# Building Images by Iterating Over Positions

*Summary:* We consider a different model of images, one in which the pixels of the image are computed based solely on position.

## Introduction

We’ve now seen a variety of ways for describing images. We can describe an image through a series of GIMP commands, as you did almost immediately after starting Scheme. We can describe an image by composing, scaling, shifting, and recoloring basic shapes, as we did with the drawing operations. We can also describe an image by setting each pixel, one by one, although that may get a bit exhausting.

We’ve also considered how to transform, rather than describe, images. One way to transform an image is to transform each pixel of the image, using the same color transformation for each pixel.

Can we use a similar idea to describe and create images? One reasonable strategy is to work with a procedure that determines the color of each pixel in an image based on the position of the pixel. Why is that useful? With some careful math, you can draw a variety of shapes. For example, if we determine the distance of each pixel from some point, and base the color on that distance, we can probably draw a circle.

We can draw very interesting images using some very basic comptuations to compute the color. We can also draw both complex and simple shapes using conditionals. As we will see, it is easy to draw rectangles and other shapes, to add color blends, and to combine a variety of techniques.

## A Simple Model: `image-compute`

In order to describe an image with a function, we’ll need three parameters:

- a
that takes as input a column and a row and returns a color;`function`

- the
of the image we want to create; and`width`

- the
of the image we want to create.`height`

The function will have the form `(lambda (col row) cexp)`

, where `cexp`

is an expression that computes an RGB color.

At first, it can be difficult to think of an image in terms of a function from positions to colors. Most of us are more accustomed to thinking of images in terms of the process used to compute them (as we did with the GIMP tools) or in terms of the basic components of the image (as we did with the basic drawing type). Hence, for our original explorations with `image-compute`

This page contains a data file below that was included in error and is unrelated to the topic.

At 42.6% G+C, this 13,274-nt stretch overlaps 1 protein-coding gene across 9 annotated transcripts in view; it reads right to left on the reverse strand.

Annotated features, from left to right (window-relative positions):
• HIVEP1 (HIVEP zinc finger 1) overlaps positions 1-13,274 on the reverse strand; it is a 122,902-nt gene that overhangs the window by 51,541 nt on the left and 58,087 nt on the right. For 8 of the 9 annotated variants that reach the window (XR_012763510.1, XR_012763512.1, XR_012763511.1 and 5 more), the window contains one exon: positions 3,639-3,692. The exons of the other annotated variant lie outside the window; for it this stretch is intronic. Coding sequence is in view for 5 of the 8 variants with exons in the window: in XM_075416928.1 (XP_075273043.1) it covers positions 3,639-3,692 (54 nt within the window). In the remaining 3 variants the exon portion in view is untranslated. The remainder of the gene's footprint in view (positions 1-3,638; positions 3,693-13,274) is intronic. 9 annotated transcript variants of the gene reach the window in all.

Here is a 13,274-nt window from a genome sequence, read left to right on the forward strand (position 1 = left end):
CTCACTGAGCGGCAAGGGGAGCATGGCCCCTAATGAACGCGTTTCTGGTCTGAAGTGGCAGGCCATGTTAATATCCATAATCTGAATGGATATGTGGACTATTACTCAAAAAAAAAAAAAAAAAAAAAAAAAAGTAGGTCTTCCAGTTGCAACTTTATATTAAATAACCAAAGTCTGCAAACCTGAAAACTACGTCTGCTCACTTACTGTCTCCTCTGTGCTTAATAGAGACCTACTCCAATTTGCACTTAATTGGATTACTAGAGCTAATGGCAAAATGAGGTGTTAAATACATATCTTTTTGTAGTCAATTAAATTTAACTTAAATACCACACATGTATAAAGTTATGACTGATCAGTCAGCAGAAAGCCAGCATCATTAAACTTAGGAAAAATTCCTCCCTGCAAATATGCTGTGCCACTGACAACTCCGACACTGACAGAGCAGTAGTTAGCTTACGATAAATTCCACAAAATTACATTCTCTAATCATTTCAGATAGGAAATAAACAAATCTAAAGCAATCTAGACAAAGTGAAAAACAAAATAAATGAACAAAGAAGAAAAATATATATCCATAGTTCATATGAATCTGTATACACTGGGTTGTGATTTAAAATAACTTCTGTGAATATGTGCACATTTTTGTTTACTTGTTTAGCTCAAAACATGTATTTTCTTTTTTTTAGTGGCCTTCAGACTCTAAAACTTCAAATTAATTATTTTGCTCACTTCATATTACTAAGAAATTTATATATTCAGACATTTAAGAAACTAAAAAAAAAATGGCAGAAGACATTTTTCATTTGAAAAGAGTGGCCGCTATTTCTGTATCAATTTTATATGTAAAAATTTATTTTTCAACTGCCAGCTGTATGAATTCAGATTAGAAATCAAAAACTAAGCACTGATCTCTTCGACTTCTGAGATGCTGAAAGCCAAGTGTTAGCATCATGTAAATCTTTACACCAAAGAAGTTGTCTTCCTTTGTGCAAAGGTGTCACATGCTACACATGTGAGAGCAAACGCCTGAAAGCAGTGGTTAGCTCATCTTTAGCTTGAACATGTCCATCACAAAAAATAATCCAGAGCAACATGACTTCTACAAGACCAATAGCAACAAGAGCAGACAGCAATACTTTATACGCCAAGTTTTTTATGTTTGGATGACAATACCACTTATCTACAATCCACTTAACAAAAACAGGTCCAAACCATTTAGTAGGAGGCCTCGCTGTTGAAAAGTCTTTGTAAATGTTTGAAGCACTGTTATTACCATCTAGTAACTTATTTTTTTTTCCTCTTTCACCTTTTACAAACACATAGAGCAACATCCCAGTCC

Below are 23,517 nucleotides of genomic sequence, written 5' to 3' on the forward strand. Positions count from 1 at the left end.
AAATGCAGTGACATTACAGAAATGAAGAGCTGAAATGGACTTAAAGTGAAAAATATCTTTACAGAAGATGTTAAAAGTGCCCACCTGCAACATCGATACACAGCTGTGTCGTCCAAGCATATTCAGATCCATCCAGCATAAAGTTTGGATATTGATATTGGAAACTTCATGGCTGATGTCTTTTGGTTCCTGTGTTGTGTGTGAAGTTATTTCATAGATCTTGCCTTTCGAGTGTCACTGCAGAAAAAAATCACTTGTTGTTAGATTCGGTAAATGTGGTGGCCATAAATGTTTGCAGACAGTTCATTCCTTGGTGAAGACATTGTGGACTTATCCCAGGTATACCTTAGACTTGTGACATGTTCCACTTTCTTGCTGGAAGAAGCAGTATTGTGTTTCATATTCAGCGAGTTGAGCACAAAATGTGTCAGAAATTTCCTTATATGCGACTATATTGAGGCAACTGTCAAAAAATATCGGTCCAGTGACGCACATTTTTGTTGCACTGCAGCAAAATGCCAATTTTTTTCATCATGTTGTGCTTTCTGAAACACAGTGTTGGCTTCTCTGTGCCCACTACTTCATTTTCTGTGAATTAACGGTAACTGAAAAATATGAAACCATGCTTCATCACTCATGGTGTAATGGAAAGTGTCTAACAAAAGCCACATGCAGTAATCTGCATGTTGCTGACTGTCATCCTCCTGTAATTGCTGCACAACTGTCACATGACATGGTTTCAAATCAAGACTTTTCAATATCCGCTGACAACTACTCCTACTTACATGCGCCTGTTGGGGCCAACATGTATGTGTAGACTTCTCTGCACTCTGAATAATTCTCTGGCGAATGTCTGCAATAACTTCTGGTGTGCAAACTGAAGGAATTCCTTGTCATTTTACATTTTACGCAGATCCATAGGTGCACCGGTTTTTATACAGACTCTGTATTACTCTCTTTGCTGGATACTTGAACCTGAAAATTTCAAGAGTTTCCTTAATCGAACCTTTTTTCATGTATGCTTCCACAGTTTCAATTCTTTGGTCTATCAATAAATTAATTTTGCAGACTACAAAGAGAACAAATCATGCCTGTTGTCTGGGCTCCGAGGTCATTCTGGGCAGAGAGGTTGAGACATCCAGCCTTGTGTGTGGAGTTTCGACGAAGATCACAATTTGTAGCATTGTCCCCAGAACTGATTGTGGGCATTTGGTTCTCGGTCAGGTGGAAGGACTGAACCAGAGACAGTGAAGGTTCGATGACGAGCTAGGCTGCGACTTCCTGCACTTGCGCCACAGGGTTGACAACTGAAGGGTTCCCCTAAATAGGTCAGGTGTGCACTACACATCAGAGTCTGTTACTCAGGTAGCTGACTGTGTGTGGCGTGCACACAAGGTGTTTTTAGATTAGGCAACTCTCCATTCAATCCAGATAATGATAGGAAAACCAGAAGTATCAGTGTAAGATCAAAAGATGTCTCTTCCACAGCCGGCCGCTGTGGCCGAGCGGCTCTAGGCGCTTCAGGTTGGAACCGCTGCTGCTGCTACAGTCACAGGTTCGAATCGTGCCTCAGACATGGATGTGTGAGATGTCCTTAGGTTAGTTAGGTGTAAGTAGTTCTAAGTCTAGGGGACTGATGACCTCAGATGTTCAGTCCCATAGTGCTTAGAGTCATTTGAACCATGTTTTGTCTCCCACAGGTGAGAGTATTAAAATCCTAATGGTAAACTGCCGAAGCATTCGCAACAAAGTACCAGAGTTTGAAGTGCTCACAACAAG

, we’ll consider a simple 9x5 grid of pixels, which we’ve scaled below.

What can we fill in for the function? That’s the subject of the rest of this reading. However, there’s one simple technique we can do with what we know so far: We can ignore the position and simply return a fixed color. In this case, we use the color blue.

```
(image-compute
(lambda (col row)
(irgb 0 0 255))
9 5)
```

## Color Blends

Of course, that’s not a very interesting image. So let’s make the function a bit more complex. In particular, let’s compute a horizontal blend from black at the left to red at the right. In the leftmost column, we’ll have all three components set to 0. In the rightmost column, we’ll still have the greeen and blue components set to 0, but we’ll use 255 for the red component. What about the middle columns? Since we’ll want a bit more red each time, and we need to get from 0 to 255 in eight steps, we can increment the red component by 32 each time. (We’ll end up with a red component of 256 in the last column, but MediaScript chops that back to 255.) That is, the red component in each column is 32 times that column number.

```
(image-compute
(lambda (col row)
(irgb (* col 32) 0 0))
9 5)
```

What about a blend from white to red? In this case, in the left column, all three components will be 255. In the right column, the green and blue components will be 0, but the red component will still be 255. Hence, we keep the red component at 255, but decrease the green and blue by 32 each time. That computation is slightly more difficult, but we can get the effect by subtracting 9 from the column and then multiplying the result by 32.

```
(image-compute
(lambda (col row)
(irgb 255 (* (- 9 col) 32) (* (- 9 col) 32)))
9 5)
```

These strategies work equally well for larger, non-scaled images. For example, for a 129x65 horizontal blend from black to red, we’ll multiply the column number by 2, rather than 32.

```
(image-compute
(lambda (col row)
(irgb (* col 2) 0 0))
129 65)
```

We can also compute vertical blends. Let’s do a simple blend from black to blue. Since there are only five rows in our basic image, we multiply the row by 64, rather than 32.